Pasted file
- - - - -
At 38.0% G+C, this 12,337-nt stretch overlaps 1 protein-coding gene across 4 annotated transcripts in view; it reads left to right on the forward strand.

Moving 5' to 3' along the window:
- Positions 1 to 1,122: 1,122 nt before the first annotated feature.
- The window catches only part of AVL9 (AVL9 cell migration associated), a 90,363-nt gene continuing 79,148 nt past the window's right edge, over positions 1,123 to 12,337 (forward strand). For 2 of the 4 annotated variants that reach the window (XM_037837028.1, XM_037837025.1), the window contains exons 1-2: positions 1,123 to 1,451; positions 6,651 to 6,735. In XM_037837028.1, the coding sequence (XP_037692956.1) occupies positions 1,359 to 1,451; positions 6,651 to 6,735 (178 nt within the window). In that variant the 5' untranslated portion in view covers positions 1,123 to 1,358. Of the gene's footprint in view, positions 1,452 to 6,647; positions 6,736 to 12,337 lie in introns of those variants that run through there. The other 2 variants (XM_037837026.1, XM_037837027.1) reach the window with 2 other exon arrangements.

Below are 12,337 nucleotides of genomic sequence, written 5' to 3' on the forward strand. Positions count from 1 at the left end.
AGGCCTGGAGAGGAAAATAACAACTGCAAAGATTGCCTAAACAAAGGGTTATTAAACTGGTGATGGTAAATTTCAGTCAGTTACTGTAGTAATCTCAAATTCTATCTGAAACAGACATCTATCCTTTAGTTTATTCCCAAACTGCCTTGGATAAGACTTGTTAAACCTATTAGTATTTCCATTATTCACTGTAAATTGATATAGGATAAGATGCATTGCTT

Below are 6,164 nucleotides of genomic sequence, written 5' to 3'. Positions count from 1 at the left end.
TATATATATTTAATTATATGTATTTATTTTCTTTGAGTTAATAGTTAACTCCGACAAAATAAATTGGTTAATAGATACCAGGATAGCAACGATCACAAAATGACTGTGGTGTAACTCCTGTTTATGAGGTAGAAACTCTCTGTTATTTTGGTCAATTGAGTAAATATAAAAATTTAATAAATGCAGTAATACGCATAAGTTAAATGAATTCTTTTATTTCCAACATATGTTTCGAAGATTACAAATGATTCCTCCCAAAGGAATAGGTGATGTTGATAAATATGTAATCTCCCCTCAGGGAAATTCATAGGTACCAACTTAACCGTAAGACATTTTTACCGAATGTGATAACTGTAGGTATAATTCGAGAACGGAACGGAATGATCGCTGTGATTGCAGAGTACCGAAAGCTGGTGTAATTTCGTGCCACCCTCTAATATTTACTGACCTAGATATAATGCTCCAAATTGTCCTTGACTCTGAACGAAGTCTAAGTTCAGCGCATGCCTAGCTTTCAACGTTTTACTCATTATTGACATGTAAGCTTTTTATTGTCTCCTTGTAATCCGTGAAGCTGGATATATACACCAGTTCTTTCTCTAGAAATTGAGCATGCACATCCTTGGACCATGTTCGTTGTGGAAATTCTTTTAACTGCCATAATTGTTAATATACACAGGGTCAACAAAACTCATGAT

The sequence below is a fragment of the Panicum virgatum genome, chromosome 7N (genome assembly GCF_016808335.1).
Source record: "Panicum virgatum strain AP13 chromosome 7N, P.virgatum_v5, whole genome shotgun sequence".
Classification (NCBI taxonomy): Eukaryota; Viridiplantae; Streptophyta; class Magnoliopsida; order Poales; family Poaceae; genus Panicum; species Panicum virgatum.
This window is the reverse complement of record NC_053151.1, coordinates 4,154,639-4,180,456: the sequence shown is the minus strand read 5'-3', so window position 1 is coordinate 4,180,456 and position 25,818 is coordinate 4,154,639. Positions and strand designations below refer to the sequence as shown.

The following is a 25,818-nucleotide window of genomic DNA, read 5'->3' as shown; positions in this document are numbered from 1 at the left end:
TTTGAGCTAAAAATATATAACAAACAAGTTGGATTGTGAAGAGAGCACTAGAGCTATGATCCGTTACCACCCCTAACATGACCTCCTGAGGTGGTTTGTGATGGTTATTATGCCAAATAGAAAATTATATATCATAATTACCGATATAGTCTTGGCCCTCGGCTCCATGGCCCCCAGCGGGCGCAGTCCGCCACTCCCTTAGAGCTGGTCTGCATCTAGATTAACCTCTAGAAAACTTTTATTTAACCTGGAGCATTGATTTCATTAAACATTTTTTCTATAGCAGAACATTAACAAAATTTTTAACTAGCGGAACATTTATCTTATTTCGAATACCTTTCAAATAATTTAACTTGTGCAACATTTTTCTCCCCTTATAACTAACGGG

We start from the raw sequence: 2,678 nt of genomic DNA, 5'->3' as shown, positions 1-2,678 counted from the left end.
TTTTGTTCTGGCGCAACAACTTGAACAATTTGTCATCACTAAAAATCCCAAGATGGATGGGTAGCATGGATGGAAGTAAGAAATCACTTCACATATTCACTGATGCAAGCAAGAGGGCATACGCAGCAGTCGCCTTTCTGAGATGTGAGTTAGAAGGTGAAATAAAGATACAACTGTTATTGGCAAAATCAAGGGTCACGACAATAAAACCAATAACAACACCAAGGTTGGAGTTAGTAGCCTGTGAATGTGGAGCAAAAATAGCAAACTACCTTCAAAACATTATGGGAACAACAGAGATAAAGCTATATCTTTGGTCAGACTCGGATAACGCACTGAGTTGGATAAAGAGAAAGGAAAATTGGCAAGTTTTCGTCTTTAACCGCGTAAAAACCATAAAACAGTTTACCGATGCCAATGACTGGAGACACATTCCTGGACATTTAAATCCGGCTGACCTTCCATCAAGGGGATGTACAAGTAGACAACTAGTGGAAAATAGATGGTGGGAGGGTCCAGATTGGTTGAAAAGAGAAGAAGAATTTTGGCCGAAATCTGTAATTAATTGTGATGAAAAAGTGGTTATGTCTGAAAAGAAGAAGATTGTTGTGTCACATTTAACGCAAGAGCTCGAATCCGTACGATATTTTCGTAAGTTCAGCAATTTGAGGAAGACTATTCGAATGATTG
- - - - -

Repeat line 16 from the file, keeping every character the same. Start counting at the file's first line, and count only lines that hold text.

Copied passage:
TTTTGTTCTGGCGCAACAACTTGAACAATTTGTCATCACTAAAAATCCCAAGATGGATGGGTAGCATGGATGGAAGTAAGAAATCACTTCACATATTCACTGATGCAAGCAAGAGGGCATACGCAGCAGTCGCCTTTCTGAGATGTGAGTTAGAAGGTGAAATAAAGATACAACTGTTATTGGCAAAATCAAGGGTCACGACAATAAAACCAATAACAACACCAAGGTTGGAGTTAGTAGCCTGTGAATGTGGAGCAAAAATAGCAAACTACCTTCAAAACATTATGGGAACAACAGAGATAAAGCTATATCTTTGGTCAGACTCGGATAACGCACTGAGTTGGATAAAGAGAAAGGAAAATTGGCAAGTTTTCGTCTTTAACCGCGTAAAAACCATAAAACAGTTTACCGATGCCAATGACTGGAGACACATTCCTGGACATTTAAATCCGGCTGACCTTCCATCAAGGGGATGTACAAGTAGACAACTAGTGGAAAATAGATGGTGGGAGGGTCCAGATTGGTTGAAAAGAGAAGAAGAATTTTGGCCGAAATCTGTAATTAATTGTGATGAAAAAGTGGTTATGTCTGAAAAGAAGAAGATTGTTGTGTCACATTTAACGCAAGAGCTCGAATCCGTACGATATTTTCGTAAGTTCAGCAATTTGAGGAAGACTATTCGAATGATTG